Tuesday, April 28, 2009

Pleasant Hill Shaker Village

The large stone dwelling house at Pleasant Hill reflects the inherent New England architectural practices that the Shakers brought with them as they settled westward.

This past weekend, with the glorious sun and in celebration of Eli's birthday (our baby is now nine!), we went to the Shaker Village of Pleasant Hill near Harrodsburg, Kentucky and also had a cookout on Sunday. Pleasant Hill was the first place we visited in Kentucky several years ago when we were looking at maybe relocating here. The farm manager at the village said, "Well, if it's beautiful country and farming you want to do, you should look at the 'knob region' just south of here by about an hour." And so we did and the rest is our own pleasant history in formation.

At the village we treated ourselves to a fine meal in the dining room (Pleasant Hill also operates an inn on the premises). I will keep things brief here, for a change, and let the photos do the talking!

An old sign marks the mileage from Pleasant Hill's bucolic Main Street (now off the main highway). It is located southwest of Lexington and north of historic Harrodsburg.

On the way into the Shaker meetinghouse at Pleasant Hill. The costumed interpreter greeter, in indigo, sings and dances to demonstrate early Shaker worship practices. And yes, Grace and Anna were often mistaken for Shaker museum staff on our visit.

'Tis the gift to be simple, 'tis the gift to be free...

I'm not sure what's with the mutual arm posturing between my husband Temple and our friend Melvin, here in the Shaker meetinghouse at Pleasant Hill. I know they were talking about architecture but it looks like they are about to break into an impromptu Shaker dance.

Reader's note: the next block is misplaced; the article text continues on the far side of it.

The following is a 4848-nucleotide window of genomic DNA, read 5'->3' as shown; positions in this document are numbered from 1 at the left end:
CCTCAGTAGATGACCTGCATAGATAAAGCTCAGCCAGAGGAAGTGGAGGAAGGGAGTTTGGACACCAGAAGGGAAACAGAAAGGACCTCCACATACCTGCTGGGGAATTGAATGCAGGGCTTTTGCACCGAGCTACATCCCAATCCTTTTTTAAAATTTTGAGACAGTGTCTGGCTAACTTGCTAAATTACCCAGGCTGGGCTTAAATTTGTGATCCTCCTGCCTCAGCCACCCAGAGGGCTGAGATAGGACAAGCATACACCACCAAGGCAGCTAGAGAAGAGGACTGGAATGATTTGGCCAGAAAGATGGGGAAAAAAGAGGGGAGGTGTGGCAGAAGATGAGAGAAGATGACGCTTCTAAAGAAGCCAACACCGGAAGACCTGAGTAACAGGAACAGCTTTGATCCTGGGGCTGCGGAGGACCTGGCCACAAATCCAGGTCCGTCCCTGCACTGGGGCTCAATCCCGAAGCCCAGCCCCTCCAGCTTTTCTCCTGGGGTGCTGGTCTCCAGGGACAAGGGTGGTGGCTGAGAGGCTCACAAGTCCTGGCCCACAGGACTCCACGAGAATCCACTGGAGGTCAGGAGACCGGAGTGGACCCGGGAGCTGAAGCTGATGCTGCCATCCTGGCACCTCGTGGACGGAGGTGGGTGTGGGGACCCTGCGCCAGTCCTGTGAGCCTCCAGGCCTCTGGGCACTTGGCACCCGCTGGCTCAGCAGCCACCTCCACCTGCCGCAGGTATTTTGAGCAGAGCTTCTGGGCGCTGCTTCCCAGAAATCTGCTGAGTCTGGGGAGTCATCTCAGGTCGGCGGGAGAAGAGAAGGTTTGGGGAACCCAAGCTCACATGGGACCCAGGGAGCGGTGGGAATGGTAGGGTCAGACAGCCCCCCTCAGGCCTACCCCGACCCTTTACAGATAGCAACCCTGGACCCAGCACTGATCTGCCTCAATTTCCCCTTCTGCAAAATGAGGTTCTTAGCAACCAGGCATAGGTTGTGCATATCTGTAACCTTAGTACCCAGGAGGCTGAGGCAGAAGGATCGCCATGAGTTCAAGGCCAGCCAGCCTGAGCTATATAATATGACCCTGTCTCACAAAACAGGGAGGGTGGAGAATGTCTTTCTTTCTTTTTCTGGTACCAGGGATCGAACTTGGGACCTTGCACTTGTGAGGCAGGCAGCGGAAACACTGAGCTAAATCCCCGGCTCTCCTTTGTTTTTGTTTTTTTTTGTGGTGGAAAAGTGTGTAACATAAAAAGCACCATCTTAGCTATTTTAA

How is that for an angel food cake pan?! Anna and I both coveted this in the dwelling house kitchen at Pleasant Hill.

Shaker architecture displays a duality of form as sisters and brothers, despite their advanced egalitarian regard for each other, used separate entrances into buildings and communal rooms, as for dining and worship. Oddly enough, an old Kentucky vernacular house style often uses two front doors (and, back in New England we lived in an 1813 Federal home with two front doors as it had been built for two brothers and their wives). Two front-doored facades seem to be an architectural constant in my life since my marriage.

A highlight of our afternoon was the season's first riverboat cruise on the Kentucky River, adjacent to the Shaker village.

We further celebrated Eli's birthday on Sunday with an impromptu cookout (his request: hamburgers, hot dogs, potato salad, chocolate cake). Anna and Henry hold up a donkey comforter that a local Mennonite woman made.

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